Should You Have a Child With This Person?
Three questions to help you choose the right co-parent
You’ve found the love of your life, navigated the turbulent waters of a new relationship, and begun to settle down for the long haul. Now, you’re turning your thoughts to the next steps — the pitter-patter of tiny feet.
Planning a family at all, rather than leaving it to the winds of chance, is less common than you might expect. Almost half of all U.S. pregnancies are unplanned, according to data from the Guttmacher Institute. What that could mean, in practice, is signing up for a lifetime of co-parenting with someone who may not be up to your standards.
Parenting is often rewarding and wonderful but also very taxing. Pre-existing issues can be magnified by sleeplessness and stress, while the person you thought you wanted to be by your side for the rest of your life can rapidly become the last person you want to see. Tolerable annoyances while dating and even married without children — like, they don't do their share — can turn quite ugly when, with children, there’s actually quite a lot for both of you to do.
Between the additional strains on the relationship and the huge number of unplanned births, some 20% of couples separated in the first year after a child was born, according to one 2018 study. The number one reason? Communication problems.
But it doesn’t have to be that way. Three simple questions can help establish whether you’re partnered up with someone who’s fit to parent with. It may even make sense to discuss them together with a counselor. Studies into premarital counseling from Utah’s Brigham Young University suggest the practice can decrease the likelihood of divorce by 50%. Think of it not just as a gut check, but also as an insurance policy against potential heartbreak.
How do you imagine yourself as a parent?
It’s among the most common advice from childcare experts. As parents, you need to present a united front.
That means finding common ground on questions of discipline, education, and what is and is not acceptable. While you can always regroup behind closed doors to figure out a compromise, it’s much easier if you agree to begin with.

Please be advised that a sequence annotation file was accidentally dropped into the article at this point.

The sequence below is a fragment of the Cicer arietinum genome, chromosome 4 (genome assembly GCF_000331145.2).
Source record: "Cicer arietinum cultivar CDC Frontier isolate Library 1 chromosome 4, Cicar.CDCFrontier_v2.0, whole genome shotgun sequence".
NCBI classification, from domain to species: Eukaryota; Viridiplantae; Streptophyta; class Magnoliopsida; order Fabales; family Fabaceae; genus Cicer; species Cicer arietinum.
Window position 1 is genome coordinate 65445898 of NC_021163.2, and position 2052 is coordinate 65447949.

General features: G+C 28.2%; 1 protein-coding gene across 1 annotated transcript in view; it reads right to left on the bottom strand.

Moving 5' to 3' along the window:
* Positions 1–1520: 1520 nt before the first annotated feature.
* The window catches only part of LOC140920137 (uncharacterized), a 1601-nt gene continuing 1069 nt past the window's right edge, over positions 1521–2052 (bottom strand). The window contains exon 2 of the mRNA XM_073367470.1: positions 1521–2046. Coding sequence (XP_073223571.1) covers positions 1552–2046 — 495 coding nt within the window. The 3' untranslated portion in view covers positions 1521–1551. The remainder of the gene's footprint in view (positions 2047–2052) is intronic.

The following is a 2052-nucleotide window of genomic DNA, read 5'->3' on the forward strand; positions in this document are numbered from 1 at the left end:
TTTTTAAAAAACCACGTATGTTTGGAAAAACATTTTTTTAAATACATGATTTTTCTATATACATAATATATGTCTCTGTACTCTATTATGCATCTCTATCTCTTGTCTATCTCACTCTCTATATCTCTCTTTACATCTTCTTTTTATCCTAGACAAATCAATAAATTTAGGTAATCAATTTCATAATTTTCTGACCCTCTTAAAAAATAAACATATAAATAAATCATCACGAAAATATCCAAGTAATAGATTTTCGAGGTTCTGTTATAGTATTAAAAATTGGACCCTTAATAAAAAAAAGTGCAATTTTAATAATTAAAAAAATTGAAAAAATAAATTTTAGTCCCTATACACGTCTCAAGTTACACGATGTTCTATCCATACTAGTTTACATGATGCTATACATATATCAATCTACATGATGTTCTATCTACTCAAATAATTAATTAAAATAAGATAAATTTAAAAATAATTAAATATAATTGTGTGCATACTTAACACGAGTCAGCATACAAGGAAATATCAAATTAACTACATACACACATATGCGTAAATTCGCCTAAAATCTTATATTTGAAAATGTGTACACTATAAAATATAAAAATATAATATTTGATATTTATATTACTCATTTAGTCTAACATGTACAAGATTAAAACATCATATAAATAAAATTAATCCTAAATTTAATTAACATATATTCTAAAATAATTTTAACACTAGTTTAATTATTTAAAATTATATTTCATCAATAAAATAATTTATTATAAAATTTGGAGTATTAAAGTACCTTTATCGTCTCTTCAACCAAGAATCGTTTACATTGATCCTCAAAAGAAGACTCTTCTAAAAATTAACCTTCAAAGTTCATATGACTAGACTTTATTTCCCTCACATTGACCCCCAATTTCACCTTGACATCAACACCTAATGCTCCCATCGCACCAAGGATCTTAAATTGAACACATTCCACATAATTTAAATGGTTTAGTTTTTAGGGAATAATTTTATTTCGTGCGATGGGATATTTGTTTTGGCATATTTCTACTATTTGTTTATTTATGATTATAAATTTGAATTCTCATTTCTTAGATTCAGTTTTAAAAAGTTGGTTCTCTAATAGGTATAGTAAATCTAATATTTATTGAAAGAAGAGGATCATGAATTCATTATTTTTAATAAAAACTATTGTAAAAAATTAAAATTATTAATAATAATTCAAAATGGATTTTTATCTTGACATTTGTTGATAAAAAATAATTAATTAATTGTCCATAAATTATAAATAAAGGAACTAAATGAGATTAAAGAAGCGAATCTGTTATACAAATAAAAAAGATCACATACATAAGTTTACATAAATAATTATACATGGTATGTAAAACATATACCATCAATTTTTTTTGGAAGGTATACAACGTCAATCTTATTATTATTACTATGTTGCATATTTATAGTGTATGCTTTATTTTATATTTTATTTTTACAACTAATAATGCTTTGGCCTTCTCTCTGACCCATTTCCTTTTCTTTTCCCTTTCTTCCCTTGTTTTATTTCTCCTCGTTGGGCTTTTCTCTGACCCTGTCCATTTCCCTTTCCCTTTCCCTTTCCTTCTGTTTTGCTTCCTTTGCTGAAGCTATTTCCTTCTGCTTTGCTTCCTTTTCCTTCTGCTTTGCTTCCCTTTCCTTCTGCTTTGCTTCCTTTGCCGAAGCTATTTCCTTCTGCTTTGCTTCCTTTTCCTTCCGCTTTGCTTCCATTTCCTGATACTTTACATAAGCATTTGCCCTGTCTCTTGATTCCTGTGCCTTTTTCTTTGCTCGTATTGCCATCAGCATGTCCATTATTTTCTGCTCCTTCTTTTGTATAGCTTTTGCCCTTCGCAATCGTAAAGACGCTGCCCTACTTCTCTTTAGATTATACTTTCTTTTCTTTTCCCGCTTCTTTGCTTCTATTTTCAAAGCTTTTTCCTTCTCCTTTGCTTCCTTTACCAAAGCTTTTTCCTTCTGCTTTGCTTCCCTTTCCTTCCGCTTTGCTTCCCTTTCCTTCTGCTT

But this is also an opportunity to find out what role your partner imagines for you — and for themselves. Is one of you expected to be the bad cop? If you have a child with special needs or who needs extra care, how will you decide who will take the lead? Will one of you become the primary breadwinner while the other focuses on parenting? And if you earn roughly the same, whose job is more “important”?
What does a fair division of labor look like?
There are plenty of equitable ways to share parenting. In one case, one of you might replace your 9-to-5 with full time parenting. The other one continues to work full time, to pay the bills and make the household work. Outside of regular working hours, you split the labor evenly, between domestic labor, bath time and everything else.
Another alternative: You both reduce your hours a little, get childcare to pick up the slack, and divide the responsibilities of parenting and maintaining a home alike. One of you loves to cook? Great. The other one can wash up.
It’s all too easy to slip into unfair divisions of labor — situations where the full-time parent continues their “job” round the clock, or where both partners work but only one actually parents. In 63% of U.S. households, according to statistics from the Bureau of Labor, both parents continued to work. Despite that, 80% of women with kids are also the principal chef and grocery shopper, according to Pew Center data. That same survey suggested that more than half of all Americans believe that an equal division of chores is the key to a marriage.
What to take away from the data? Make a plan that works for both of you, and stick to it. Without talking about these things ahead of time, most couples will see a gradual slide in contributions, where one person winds up doing more than they should. By working out ahead of time what fair looks like, you can check in on one another’s preferences, tussle out any nagging discrepancies, and make sure you’re on the same page for the long haul.
What are your red lines?
You won’t see eye-to-eye on everything, nor should you expect to. It might be whether or not it is wrong to swat a child; or name a child after a distant relative; or let the kids eat candy or organic food. These are conversations worth having ahead of time, even though your perspectives might evolve over time. Even more important are the views you don’t expect to change. These might be philosophical, like whether you want to raise your children in a religious tradition, or practical, like how much involvement and support you’d like from your own parents.
None of these have to be deal-breakers, of course. You’re both adults; you should be able to reason out compromises (or know when to give a little).
But there are a few red lines that are also red flags. Look out for an unwillingness to factor in your opinion, or anything that treats you as a second-class citizen — someone who won’t, as a matter of principle, change a diaper, commit to sharing night feeds, or contribute to the nitty-gritty of parenting. Finally, if your partner says they’re against immunization, or otherwise following the advice of your pediatrician? Show them the door, and run for the hills.